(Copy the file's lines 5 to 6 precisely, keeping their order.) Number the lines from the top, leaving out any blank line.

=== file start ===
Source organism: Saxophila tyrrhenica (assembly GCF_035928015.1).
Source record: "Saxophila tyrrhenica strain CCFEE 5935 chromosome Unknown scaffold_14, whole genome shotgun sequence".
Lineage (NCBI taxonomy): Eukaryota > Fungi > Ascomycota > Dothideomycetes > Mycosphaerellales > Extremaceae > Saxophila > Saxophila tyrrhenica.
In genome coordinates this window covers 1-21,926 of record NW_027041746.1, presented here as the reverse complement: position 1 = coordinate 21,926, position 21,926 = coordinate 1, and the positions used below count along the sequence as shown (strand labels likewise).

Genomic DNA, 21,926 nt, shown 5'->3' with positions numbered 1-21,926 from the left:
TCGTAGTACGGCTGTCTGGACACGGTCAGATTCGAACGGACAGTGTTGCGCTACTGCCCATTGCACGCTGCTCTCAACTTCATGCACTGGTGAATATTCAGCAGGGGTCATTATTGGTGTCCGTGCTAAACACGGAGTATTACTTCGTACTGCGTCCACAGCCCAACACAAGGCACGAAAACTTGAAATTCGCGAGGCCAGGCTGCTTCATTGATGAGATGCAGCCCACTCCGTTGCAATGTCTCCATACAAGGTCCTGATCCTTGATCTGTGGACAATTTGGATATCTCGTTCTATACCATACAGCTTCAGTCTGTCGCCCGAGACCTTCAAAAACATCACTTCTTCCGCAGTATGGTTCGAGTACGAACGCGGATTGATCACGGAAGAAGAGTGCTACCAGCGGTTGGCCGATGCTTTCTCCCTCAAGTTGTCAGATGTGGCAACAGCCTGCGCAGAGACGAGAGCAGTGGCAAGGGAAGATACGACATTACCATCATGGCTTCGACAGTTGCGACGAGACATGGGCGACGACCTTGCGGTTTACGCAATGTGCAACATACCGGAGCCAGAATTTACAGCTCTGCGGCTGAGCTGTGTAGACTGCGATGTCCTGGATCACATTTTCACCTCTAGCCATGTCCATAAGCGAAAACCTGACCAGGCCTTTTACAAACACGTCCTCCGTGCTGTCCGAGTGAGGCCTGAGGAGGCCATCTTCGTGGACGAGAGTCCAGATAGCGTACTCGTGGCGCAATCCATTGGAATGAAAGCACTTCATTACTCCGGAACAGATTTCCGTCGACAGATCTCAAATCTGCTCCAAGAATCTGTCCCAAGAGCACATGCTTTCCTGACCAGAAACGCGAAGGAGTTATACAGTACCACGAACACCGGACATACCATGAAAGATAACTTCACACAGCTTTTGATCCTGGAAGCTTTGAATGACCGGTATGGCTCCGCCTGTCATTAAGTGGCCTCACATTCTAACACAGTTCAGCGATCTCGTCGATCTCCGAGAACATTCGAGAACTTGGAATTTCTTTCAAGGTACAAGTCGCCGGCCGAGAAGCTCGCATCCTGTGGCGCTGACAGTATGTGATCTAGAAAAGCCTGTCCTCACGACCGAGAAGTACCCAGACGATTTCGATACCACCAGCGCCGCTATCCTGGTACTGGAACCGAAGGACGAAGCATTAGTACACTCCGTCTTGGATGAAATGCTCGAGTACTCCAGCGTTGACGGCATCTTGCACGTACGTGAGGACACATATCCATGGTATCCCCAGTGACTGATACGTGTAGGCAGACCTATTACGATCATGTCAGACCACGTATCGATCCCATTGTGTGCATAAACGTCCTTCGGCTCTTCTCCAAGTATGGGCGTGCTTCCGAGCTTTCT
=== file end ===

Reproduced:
Genomic DNA, 21,926 nt, shown 5'->3' with positions numbered 1-21,926 from the left:
TCGTAGTACGGCTGTCTGGACACGGTCAGATTCGAACGGACAGTGTTGCGCTACTGCCCATTGCACGCTGCTCTCAACTTCATGCACTGGTGAATATTCAGCAGGGGTCATTATTGGTGTCCGTGCTAAACACGGAGTATTACTTCGTACTGCGTCCACAGCCCAACACAAGGCACGAAAACTTGAAATTCGCGAGGCCAGGCTGCTTCATTGATGAGATGCAGCCCACTCCGTTGCAATGTCTCCATACAAGGTCCTGATCCTTGATCTGTGGACAATTTGGATATCTCGTTCTATACCATACAGCTTCAGTCTGTCGCCCGAGACCTTCAAAAACATCACTTCTTCCGCAGTATGGTTCGAGTACGAACGCGGATTGATCACGGAAGAAGAGTGCTACCAGCGGTTGGCCGATGCTTTCTCCCTCAAGTTGTCAGATGTGGCAACAGCCTGCGCAGAGACGAGAGCAGTGGCAAGGGAAGATACGACATTACCATCATGGCTTCGACAGTTGCGACGAGACATGGGCGACGACCTTGCGGTTTACGCAATGTGCAACATACCGGAGCCAGAATTTACAGCTCTGCGGCTGAGCTGTGTAGACTGCGATGTCCTGGATCACATTTTCACCTCTAGCCATGTCCATAAGCGAAAACCTGACCAGGCCTTTTACAAACACGTCCTCCGTGCTGTCCGAGTGAGGCCTGAGGAGGCCATCTTCGTGGACGAGAGTCCAGATAGCGTACTCGTGGCGCAATCCATTGGAATGAAAGCACTTCATTACTCCGGAACAGATTTCCGTCGACAGATCTCAAATCTGCTCCAAGAATCTGTCCCAAGAGCACATGCTTTCCTGACCAGAAACGCGAAGGAGTTATACAGTACCACGAACACCGGACATACCATGAAAGATAACTTCACACAGCTTTTGATCCTGGAAGCTTTGAATGACCGGTATGGCTCCGCCTGTCATTAAGTGGCCTCACATTCTAACACAGTTCAGCGATCTCGTCGATCTCCGAGAACATTCGAGAACTTGGAATTTCTTTCAAGGTACAAGTCGCCGGCCGAGAAGCTCGCATCCTGTGGCGCTGACAGTATGTGATCTAGAAAAGCCTGTCCTCACGACCGAGAAGTACCCAGACGATTTCGATACCACCAGCGCCGCTATCCTGGTACTGGAACCGAAGGACGAAGCATTAGTACACTCCGTCTTGGATGAAATGCTCGAGTACTCCAGCGTTGACGGCATCTTGCACGTACGTGAGGACACATATCCATGGTATCCCCAGTGACTGATACGTGTAGGCAGACCTATTACGATCATGTCAGACCACGTATCGATCCCATTGTGTGCATAAACGTCCTTCGGCTCTTCTCCAAGTATGGGCGTGCTTCCGAGCTTTCT